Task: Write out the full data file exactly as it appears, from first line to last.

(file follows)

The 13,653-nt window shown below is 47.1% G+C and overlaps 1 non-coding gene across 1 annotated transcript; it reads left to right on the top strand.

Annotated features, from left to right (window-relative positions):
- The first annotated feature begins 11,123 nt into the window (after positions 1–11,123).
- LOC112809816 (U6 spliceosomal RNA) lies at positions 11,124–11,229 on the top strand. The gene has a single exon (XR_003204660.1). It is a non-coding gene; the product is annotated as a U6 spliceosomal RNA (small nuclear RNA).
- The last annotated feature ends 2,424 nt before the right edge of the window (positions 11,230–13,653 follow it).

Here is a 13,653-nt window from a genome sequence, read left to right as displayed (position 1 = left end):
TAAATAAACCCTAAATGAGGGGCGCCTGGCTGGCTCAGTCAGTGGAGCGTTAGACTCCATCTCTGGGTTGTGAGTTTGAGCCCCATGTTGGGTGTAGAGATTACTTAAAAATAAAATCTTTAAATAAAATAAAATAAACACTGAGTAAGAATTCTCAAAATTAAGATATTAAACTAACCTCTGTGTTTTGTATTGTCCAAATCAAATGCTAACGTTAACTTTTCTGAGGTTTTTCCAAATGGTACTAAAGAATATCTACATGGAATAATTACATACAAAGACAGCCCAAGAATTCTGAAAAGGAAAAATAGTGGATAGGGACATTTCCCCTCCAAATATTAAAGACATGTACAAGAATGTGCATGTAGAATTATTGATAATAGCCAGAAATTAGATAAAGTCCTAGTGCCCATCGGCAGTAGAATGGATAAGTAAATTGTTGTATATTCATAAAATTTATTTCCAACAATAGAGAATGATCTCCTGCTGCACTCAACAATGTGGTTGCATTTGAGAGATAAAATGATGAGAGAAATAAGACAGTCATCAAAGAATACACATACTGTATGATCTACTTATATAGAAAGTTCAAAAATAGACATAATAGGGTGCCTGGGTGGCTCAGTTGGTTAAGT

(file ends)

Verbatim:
The 13,653-nt window shown below is 47.1% G+C and overlaps 1 non-coding gene across 1 annotated transcript; it reads left to right on the top strand.

Annotated features, from left to right (window-relative positions):
- The first annotated feature begins 11,123 nt into the window (after positions 1–11,123).
- LOC112809816 (U6 spliceosomal RNA) lies at positions 11,124–11,229 on the top strand. The gene has a single exon (XR_003204660.1). It is a non-coding gene; the product is annotated as a U6 spliceosomal RNA (small nuclear RNA).
- The last annotated feature ends 2,424 nt before the right edge of the window (positions 11,230–13,653 follow it).

Here is a 13,653-nt window from a genome sequence, read left to right as displayed (position 1 = left end):
TAAATAAACCCTAAATGAGGGGCGCCTGGCTGGCTCAGTCAGTGGAGCGTTAGACTCCATCTCTGGGTTGTGAGTTTGAGCCCCATGTTGGGTGTAGAGATTACTTAAAAATAAAATCTTTAAATAAAATAAAATAAACACTGAGTAAGAATTCTCAAAATTAAGATATTAAACTAACCTCTGTGTTTTGTATTGTCCAAATCAAATGCTAACGTTAACTTTTCTGAGGTTTTTCCAAATGGTACTAAAGAATATCTACATGGAATAATTACATACAAAGACAGCCCAAGAATTCTGAAAAGGAAAAATAGTGGATAGGGACATTTCCCCTCCAAATATTAAAGACATGTACAAGAATGTGCATGTAGAATTATTGATAATAGCCAGAAATTAGATAAAGTCCTAGTGCCCATCGGCAGTAGAATGGATAAGTAAATTGTTGTATATTCATAAAATTTATTTCCAACAATAGAGAATGATCTCCTGCTGCACTCAACAATGTGGTTGCATTTGAGAGATAAAATGATGAGAGAAATAAGACAGTCATCAAAGAATACACATACTGTATGATCTACTTATATAGAAAGTTCAAAAATAGACATAATAGGGTGCCTGGGTGGCTCAGTTGGTTAAGT